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footsteps of several ancient church fathers, Wilhelm M. L. de Wette connected one of these—the book of Deuteronomy—with the biblical account of the discovery of a book in the Jerusalem temple during the reign of Judah’s King Josiah (621 bce ). 1 He based that conclusion on its doctrine of cult

In: Vetus Testamentum

epistemological revolution lies in the way it fuses genres so that they may join their respective forces. Drawing on a recent study by Meir Sternberg, the present study will bring forth a specific aspect of the cross-relationship between law and narrative in Deuteronomy: the book’s continuum turns out to be built

In: Vetus Testamentum

References to the place that God “will choose” ( yibḥar ) appear twenty-one times in the Masoretic Text ( mt ) of Deuteronomy. 1 The Samaritan Pentateuch ( sp ) features the perfect verbal form in each of these verses, so that rather than the place God “will choose” it is the place God “has

In: Vetus Testamentum
Author: Bill T. Arnold

love the suzerain, which clearly denotes in those texts exclusive loyalty. This is especially pertinent for the parenetic portions of Deuteronomy, in which such love for God is repeatedly commanded as an integral part of the book’s message. Recently, however, this understanding of love for God has been

In: Vetus Testamentum
Author: Jaclyn Neel

Deuteronomy 11:10 describes Egypt in rich language that has given rise to varied comment, particularly in the area of theology: אֲשֶׁר תִּזְרַע אֶת-זַרְעֲךָ וְהִשְׁקִיתָ בְרַגְלְךָ כְּגַן הַיָּרָק. 2 In this note, I will analyze its relevance to the field of ancient history, and in particular to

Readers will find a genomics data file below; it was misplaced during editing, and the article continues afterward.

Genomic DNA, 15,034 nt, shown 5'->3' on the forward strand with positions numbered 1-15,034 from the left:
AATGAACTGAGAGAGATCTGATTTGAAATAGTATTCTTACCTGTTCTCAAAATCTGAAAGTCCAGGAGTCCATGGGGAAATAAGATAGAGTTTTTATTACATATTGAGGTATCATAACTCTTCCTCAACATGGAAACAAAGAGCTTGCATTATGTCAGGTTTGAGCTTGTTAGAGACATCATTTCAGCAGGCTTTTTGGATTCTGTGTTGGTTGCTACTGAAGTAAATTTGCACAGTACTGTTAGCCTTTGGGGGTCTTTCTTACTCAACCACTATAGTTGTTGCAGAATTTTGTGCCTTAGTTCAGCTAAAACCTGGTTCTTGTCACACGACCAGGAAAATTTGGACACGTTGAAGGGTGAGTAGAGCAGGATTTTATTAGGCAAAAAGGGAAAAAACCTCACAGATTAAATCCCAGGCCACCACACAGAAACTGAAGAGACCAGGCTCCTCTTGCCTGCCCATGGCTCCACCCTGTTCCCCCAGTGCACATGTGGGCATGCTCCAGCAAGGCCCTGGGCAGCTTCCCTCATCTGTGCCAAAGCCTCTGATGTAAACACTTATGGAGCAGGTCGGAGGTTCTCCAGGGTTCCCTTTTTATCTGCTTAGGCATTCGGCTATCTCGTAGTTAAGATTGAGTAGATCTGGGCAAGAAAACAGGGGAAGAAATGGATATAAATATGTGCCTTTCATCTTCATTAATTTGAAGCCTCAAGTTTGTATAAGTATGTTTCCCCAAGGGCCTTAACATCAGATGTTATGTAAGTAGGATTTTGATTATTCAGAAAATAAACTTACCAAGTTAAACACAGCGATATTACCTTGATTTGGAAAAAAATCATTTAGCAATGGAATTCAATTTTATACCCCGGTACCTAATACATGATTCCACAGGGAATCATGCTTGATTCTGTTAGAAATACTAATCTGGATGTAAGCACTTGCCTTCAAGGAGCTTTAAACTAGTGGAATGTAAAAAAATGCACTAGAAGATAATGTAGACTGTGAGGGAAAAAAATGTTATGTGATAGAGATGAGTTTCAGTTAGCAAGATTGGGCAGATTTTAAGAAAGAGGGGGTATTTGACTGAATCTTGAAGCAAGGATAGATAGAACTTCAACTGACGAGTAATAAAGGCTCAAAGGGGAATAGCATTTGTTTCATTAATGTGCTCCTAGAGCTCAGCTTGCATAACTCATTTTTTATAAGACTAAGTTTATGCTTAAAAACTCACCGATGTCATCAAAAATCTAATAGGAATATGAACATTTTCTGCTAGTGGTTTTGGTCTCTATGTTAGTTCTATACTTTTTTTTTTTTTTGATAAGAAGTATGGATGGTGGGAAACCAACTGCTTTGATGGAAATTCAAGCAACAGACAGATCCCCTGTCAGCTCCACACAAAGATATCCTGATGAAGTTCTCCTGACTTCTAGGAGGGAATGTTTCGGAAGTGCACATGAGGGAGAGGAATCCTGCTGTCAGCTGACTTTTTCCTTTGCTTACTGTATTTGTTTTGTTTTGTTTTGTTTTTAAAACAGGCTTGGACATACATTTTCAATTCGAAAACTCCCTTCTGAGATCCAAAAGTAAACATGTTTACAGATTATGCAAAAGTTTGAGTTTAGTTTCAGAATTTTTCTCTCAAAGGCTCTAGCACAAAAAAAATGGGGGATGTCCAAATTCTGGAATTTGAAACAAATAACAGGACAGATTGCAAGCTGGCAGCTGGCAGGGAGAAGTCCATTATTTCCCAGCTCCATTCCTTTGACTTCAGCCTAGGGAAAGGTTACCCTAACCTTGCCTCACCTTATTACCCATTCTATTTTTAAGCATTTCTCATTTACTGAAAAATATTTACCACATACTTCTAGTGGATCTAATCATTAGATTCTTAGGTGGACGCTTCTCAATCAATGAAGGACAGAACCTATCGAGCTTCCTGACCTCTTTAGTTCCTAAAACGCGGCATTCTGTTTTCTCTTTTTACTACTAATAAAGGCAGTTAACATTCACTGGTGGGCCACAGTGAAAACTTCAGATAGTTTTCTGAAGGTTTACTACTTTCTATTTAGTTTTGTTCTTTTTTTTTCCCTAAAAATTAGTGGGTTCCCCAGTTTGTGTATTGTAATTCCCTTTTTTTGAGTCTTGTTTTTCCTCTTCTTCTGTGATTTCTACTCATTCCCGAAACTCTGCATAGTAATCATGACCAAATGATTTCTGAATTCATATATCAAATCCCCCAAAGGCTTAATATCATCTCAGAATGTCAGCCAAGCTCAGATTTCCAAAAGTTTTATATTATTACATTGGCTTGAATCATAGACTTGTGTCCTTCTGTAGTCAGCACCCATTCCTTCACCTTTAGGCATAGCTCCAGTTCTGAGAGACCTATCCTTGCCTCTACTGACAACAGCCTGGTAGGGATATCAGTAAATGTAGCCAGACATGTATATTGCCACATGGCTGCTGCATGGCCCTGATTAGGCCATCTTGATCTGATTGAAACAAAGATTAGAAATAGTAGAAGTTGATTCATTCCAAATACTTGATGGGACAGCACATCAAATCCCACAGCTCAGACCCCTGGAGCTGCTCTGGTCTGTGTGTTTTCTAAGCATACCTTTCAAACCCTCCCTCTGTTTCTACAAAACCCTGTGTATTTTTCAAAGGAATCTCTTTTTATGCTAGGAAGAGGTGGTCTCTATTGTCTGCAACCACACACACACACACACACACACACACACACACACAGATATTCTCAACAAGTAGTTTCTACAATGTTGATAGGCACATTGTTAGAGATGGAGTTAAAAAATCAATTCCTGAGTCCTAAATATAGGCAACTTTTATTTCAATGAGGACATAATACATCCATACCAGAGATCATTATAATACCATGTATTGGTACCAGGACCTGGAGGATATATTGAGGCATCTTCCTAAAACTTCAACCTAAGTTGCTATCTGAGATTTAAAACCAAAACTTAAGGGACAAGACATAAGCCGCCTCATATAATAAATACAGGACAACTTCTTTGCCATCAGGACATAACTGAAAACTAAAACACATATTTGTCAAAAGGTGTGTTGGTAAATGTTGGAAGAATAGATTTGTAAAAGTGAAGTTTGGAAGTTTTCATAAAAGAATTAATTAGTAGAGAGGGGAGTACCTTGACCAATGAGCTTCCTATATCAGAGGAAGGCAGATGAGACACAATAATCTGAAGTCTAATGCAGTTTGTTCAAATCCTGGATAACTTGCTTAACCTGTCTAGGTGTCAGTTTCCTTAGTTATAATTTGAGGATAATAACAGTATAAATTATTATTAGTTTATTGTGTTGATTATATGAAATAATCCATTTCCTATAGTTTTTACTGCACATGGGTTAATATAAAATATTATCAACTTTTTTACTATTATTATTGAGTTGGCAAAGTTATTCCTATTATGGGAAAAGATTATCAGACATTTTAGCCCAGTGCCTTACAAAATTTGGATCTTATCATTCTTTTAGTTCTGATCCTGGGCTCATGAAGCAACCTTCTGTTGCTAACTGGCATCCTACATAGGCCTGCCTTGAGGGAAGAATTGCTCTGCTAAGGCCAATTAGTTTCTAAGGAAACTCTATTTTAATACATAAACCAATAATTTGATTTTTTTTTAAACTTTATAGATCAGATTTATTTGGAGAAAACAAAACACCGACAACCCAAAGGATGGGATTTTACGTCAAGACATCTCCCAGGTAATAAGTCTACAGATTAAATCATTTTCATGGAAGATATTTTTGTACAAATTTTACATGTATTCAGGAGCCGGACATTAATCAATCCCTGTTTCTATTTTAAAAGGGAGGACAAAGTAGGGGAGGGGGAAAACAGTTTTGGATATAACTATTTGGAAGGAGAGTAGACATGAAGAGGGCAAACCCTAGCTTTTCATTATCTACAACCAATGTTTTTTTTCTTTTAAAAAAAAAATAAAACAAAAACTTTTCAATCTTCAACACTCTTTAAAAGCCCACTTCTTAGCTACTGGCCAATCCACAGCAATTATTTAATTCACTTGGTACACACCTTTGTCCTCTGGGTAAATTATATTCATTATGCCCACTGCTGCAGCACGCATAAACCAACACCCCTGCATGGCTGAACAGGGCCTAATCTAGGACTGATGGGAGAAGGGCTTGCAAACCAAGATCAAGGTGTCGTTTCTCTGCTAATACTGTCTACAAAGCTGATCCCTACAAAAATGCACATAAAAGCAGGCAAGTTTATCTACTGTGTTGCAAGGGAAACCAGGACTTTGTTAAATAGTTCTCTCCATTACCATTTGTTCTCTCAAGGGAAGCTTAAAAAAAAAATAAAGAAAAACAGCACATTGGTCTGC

In: Vetus Testamentum
Author: Arie Versluis
According to Deuteronomy 7, God commands Israel to exterminate the indigenous population of Canaan. In The Command to Exterminate the Canaanites: Deuteronomy 7, Arie Versluis offers an analysis and evaluation of this command. Following an exegesis of the chapter, the historical background, possible motives and the place of the nations of Canaan in the Hebrew Bible are investigated.
The theme of religiously inspired violence continues to be a topic of interest. The present volume discusses the consequences of the command to exterminate the Canaanites for the Old Testament view of God and for the question whether the Bible legitimizes violence in the present. Finally, the author shows how he reads this text as a Christian theologian.
Author: Moshe Bar-Asher

there was no need for them in the other books; and words and phrases occurring only in a specific biblical book as special expressions related to a characteristic theme of the book. This is also evident in Deuteronomy, and I will deal here with one expression from that book. The two phrases שְׁגַר

In: Vetus Testamentum
Author: Bill T. Arnold

Recently in the pages of Vetus Testamentum , Frederick E. Greenspahn raised doubts once again about whether the book of Deuteronomy, and in particular chapter 12, requires cult centralization. 1 His conclusion, as stated in the abstract is quite clear. [T]he syntax of Deuteronomy 12

In: Vetus Testamentum
In Honour of C.J. Labuschagne on the Occasion of his 65th Birthday
Studies in Deuteronomy was compiled as a respectful tribute to Professor C.J. Labuschagne and was presented to him on the occasion of his 65th birthday. The choice of the book of Deuteronomy as a fitting topic for a collection of commemorative essays reflects the focus of Professor Labuschagne's own research on this part of the Bible in recent years.
The essays, which employ a variety of methodological approaches to the study of Deuteronomy, deal with such subjects as Masoretic, Septuagintal and Qumran variations in the text of Deuteronomy, Deuteronomic elements in other biblical books, and the reception history of Deuteronomy in the Jewish and Christian worlds. Included also is a first edition of some Deuteronomy manuscripts from Qumran, Masada and Nahal Hever.
Author: Daniel A. Frese

Introduction A noticeable feature in the Book of Deuteronomy—or, to be more precise, the D source which underlies it—is the repetitive use of stock terms and phrases. 1 Most of these are well-known and are tied to the ideological concerns of D; e.g., “love Yahweh your God with all your heart

In: Vetus Testamentum